I have Tesla Wall Charger on one side of a 3 car garage and I ran an extension cord to the middle to charge . This is done since 2014 with no issue. Now I have another Tesla. Although I will never charge both cars at the same time, I wonder is a splitter cable which is rated for 30 A sufficient so that I can plug one charging cable into each. I will take turn charging the two cars. Has anyone done that?
 
I have Tesla Wall Charger on one side of a 3 car garage and I ran an extension cord to the middle to charge . This is done since 2014 with no issue. Now I have another Tesla. Although I will never charge both cars at the same time, I wonder is a splitter cable which is rated for 30 A sufficient so that I can plug one charging cable into each. I will take turn charging the two cars. Has anyone done that?
If I had a three car garage and two Tesla vehicles, I would have two Tesla Wall chargers.
Why not just do is safely and correctly and meet current NEC codes for electric vehicles?
I think what most have to remember is most insurance companies will look for any excuse to not pay a claim in case of an electrical fire that is traced to a non code installation by a non licensed electrician.
 

Big Dog

Active Member
Mar 7, 2016
1,842
2,036
Irvine, CA
I have Tesla Wall Charger on one side of a 3 car garage and I ran an extension cord to the middle to charge . This is done since 2014 with no issue. Now I have another Tesla. Although I will never charge both cars at the same time, I wonder is a splitter cable which is rated for 30 A sufficient so that I can plug one charging cable into each. I will take turn charging the two cars. Has anyone done that?
Just bcos you haven't had an issue (yet), doesn't mean its safe. Plus what's the point of a WC and extension cord as the latter carries a whole lot less juice than what teh WC can put out?
 
Just bcos you haven't had an issue (yet), doesn't mean its safe. Plus what's the point of a WC and extension cord as the latter carries a whole lot less juice than what teh WC can put out?
Why do you assume this? I'm sure he's not using some cheap 15 or 20 amp extension cord. They make extension cords that are heavier than the Tesla charger cord, I believe.
 
Why do you assume this? I'm sure he's not using some cheap 15 or 20 amp extension cord. They make extension cords that are heavier than the Tesla charger cord, I believe.
You are so correct Mary3SR+. Mine extension cord is rated for 50 Amp when I am only charging at 32A max. No issue. The cable is not even warm, never mine fire hazard. The cord size is easily double that of the Tesla OEM cord.
 
The problem with extension cords is they’re not all the same. If you have wiring installed to code you know what you’ve got, but not so with an extension cord. The other issue is every cord means an additional set of contacts which end up being a prime source of failure.

It’s possible to safely use an extension cord, but you can automatically say an extension cord is safe.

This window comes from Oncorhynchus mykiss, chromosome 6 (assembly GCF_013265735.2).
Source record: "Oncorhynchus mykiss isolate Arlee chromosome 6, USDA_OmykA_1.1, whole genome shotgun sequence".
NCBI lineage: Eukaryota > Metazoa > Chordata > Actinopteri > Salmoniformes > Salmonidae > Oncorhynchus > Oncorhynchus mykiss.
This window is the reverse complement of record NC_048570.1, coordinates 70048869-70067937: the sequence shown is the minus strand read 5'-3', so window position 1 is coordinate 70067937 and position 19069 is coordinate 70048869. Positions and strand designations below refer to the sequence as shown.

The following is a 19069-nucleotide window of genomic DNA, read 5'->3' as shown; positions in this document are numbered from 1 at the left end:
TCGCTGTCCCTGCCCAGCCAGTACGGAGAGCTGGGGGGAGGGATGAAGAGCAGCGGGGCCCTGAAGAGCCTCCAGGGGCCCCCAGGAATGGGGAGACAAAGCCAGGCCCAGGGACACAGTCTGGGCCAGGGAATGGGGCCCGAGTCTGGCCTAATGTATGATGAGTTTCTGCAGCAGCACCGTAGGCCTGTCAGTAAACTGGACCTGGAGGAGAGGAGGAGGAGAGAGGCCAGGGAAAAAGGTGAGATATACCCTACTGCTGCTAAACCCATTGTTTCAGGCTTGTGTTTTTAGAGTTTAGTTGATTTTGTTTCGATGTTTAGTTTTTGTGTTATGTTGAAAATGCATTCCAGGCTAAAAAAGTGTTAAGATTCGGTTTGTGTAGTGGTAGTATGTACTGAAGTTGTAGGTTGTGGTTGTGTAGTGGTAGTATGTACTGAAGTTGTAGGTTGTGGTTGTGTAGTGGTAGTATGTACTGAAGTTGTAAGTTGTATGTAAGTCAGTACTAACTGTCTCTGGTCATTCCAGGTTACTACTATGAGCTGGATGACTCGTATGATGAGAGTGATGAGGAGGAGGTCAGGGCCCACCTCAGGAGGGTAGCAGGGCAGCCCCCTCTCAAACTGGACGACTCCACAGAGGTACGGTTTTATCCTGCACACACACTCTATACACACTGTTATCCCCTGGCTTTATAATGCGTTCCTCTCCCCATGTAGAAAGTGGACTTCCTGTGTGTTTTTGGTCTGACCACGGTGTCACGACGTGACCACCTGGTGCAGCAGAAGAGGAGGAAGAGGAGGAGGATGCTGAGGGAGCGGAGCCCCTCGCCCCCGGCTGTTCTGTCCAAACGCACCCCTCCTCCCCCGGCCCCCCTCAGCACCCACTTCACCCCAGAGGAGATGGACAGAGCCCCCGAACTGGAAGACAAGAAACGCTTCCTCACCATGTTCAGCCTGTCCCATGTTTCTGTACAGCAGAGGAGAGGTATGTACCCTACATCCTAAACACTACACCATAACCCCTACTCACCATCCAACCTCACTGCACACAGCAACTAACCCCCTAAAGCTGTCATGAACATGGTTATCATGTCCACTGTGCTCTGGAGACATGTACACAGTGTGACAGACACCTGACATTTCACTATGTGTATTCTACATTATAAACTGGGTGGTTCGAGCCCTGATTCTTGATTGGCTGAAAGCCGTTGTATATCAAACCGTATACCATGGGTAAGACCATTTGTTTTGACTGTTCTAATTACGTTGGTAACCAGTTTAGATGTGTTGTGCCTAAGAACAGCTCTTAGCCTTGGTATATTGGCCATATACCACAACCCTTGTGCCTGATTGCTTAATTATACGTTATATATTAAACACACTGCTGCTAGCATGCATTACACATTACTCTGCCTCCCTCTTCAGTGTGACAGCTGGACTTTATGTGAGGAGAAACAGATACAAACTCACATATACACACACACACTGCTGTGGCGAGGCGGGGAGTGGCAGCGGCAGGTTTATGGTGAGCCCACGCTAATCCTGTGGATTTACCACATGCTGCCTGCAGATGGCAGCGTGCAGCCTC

The problem with extension cords is they’re not all the same. If you have wiring installed to code you know what you’ve got, but not so with an extension cord. The other issue is every cord means an additional set of contacts which end up being a prime source of failure.

It’s possible to safely use an extension cord, but you can automatically say an extension cord is safe.
Well, I wish that were true, but I've been around the block a few times, and I've seen some pretty sloppy work done by electricians to code. A friend of mine hired an electrician to put in a new panel, and many connections were loose; he had to go and tighten all of them. Fortunately, both of us knew electricity well, although we are not electricians.

Also, codes have changed, and there are many, many houses installed to code that would not pass now. My house in particular, built in the 1950s is a mess. No ground wires at all, wires taped with ancient electrical tape instead of wire nuts, etc. A modern, well-made extension cord made with machines is consistent, and unless there's a defect, will work fine. If there is a defect, it's usually detectable right away; it either doesn't work, or it overheats.

The main problem with extension cords is they are not hidden, so can be mistreated and damaged. For the average user, that may be a problem, but for us more knowledgeable users, we don't do that.
 
You are so correct Mary3SR+. Mine extension cord is rated for 50 Amp when I am only charging at 32A max. No issue. The cable is not even warm, never mine fire hazard. The cord size is easily double that of the Tesla OEM cord.
The main problem with extension cords is they can be mistreated and damaged. As long as you are careful, and keep it away from moving objects, it will probably work forever (unless you constantly connect/disconnect, causing contacts to get loose).
 
I've seen some pretty sloppy work done by electricians to code. A friend of mine hired an electrician to put in a new panel, and many connections were loose
code species all work to be done in a "neat and workmanlike manner" as well as installing equipment per manufacturer specifications. From what you describe, the work wasn't done to code.